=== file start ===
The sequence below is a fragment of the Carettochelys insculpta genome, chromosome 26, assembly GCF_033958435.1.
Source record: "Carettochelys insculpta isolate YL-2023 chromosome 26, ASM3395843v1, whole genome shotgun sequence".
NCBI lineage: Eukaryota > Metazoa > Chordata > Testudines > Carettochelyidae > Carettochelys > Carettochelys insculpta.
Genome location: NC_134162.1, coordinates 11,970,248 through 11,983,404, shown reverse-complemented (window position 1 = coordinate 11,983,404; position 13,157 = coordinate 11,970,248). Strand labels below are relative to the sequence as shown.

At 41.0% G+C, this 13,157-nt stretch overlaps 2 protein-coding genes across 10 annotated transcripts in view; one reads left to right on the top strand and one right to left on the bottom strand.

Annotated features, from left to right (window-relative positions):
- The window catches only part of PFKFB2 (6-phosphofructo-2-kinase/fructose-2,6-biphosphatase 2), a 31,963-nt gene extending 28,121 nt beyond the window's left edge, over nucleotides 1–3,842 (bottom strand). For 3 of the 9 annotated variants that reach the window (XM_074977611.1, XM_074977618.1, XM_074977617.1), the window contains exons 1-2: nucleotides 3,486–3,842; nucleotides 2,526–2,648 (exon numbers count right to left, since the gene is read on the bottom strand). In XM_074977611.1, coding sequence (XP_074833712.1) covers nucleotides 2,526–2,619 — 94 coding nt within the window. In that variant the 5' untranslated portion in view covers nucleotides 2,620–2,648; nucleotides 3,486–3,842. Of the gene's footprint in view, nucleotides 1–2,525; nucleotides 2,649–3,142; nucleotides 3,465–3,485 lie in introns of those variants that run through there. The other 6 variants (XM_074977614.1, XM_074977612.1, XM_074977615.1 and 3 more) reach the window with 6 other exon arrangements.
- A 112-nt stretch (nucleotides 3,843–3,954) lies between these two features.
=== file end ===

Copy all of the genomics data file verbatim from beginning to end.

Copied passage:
The sequence below is a fragment of the Carettochelys insculpta genome, chromosome 26, assembly GCF_033958435.1.
Source record: "Carettochelys insculpta isolate YL-2023 chromosome 26, ASM3395843v1, whole genome shotgun sequence".
NCBI lineage: Eukaryota > Metazoa > Chordata > Testudines > Carettochelyidae > Carettochelys > Carettochelys insculpta.
Genome location: NC_134162.1, coordinates 11,970,248 through 11,983,404, shown reverse-complemented (window position 1 = coordinate 11,983,404; position 13,157 = coordinate 11,970,248). Strand labels below are relative to the sequence as shown.

At 41.0% G+C, this 13,157-nt stretch overlaps 2 protein-coding genes across 10 annotated transcripts in view; one reads left to right on the top strand and one right to left on the bottom strand.

Annotated features, from left to right (window-relative positions):
- The window catches only part of PFKFB2 (6-phosphofructo-2-kinase/fructose-2,6-biphosphatase 2), a 31,963-nt gene extending 28,121 nt beyond the window's left edge, over nucleotides 1–3,842 (bottom strand). For 3 of the 9 annotated variants that reach the window (XM_074977611.1, XM_074977618.1, XM_074977617.1), the window contains exons 1-2: nucleotides 3,486–3,842; nucleotides 2,526–2,648 (exon numbers count right to left, since the gene is read on the bottom strand). In XM_074977611.1, coding sequence (XP_074833712.1) covers nucleotides 2,526–2,619 — 94 coding nt within the window. In that variant the 5' untranslated portion in view covers nucleotides 2,620–2,648; nucleotides 3,486–3,842. Of the gene's footprint in view, nucleotides 1–2,525; nucleotides 2,649–3,142; nucleotides 3,465–3,485 lie in introns of those variants that run through there. The other 6 variants (XM_074977614.1, XM_074977612.1, XM_074977615.1 and 3 more) reach the window with 6 other exon arrangements.
- A 112-nt stretch (nucleotides 3,843–3,954) lies between these two features.